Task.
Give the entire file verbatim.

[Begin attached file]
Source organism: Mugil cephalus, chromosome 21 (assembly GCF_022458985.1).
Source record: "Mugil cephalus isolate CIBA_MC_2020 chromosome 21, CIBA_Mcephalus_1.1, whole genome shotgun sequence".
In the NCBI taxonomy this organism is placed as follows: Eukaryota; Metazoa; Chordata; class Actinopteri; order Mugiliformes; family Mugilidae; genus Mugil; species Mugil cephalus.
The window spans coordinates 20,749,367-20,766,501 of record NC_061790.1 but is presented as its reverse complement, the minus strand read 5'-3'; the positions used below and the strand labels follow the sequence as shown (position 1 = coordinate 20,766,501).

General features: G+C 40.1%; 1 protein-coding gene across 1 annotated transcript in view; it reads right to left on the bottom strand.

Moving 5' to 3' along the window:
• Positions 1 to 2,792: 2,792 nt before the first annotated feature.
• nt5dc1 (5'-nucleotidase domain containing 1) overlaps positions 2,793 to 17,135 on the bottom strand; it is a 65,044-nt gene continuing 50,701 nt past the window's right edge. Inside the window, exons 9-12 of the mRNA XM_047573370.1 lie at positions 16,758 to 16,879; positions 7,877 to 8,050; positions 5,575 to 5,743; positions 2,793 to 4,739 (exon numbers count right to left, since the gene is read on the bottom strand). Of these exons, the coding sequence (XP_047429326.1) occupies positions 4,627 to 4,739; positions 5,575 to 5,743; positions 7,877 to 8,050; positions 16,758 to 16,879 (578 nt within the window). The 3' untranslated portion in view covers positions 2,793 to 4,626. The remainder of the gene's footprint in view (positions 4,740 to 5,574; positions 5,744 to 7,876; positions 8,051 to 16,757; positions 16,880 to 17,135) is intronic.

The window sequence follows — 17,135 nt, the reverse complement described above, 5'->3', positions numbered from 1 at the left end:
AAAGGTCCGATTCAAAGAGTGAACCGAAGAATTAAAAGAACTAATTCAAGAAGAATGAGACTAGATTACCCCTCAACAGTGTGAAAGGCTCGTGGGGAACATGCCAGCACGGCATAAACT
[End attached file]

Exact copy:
Source organism: Mugil cephalus, chromosome 21 (assembly GCF_022458985.1).
Source record: "Mugil cephalus isolate CIBA_MC_2020 chromosome 21, CIBA_Mcephalus_1.1, whole genome shotgun sequence".
In the NCBI taxonomy this organism is placed as follows: Eukaryota; Metazoa; Chordata; class Actinopteri; order Mugiliformes; family Mugilidae; genus Mugil; species Mugil cephalus.
The window spans coordinates 20,749,367-20,766,501 of record NC_061790.1 but is presented as its reverse complement, the minus strand read 5'-3'; the positions used below and the strand labels follow the sequence as shown (position 1 = coordinate 20,766,501).

General features: G+C 40.1%; 1 protein-coding gene across 1 annotated transcript in view; it reads right to left on the bottom strand.

Moving 5' to 3' along the window:
• Positions 1 to 2,792: 2,792 nt before the first annotated feature.
• nt5dc1 (5'-nucleotidase domain containing 1) overlaps positions 2,793 to 17,135 on the bottom strand; it is a 65,044-nt gene continuing 50,701 nt past the window's right edge. Inside the window, exons 9-12 of the mRNA XM_047573370.1 lie at positions 16,758 to 16,879; positions 7,877 to 8,050; positions 5,575 to 5,743; positions 2,793 to 4,739 (exon numbers count right to left, since the gene is read on the bottom strand). Of these exons, the coding sequence (XP_047429326.1) occupies positions 4,627 to 4,739; positions 5,575 to 5,743; positions 7,877 to 8,050; positions 16,758 to 16,879 (578 nt within the window). The 3' untranslated portion in view covers positions 2,793 to 4,626. The remainder of the gene's footprint in view (positions 4,740 to 5,574; positions 5,744 to 7,876; positions 8,051 to 16,757; positions 16,880 to 17,135) is intronic.

The window sequence follows — 17,135 nt, the reverse complement described above, 5'->3', positions numbered from 1 at the left end:
AAAGGTCCGATTCAAAGAGTGAACCGAAGAATTAAAAGAACTAATTCAAGAAGAATGAGACTAGATTACCCCTCAACAGTGTGAAAGGCTCGTGGGGAACATGCCAGCACGGCATAAACT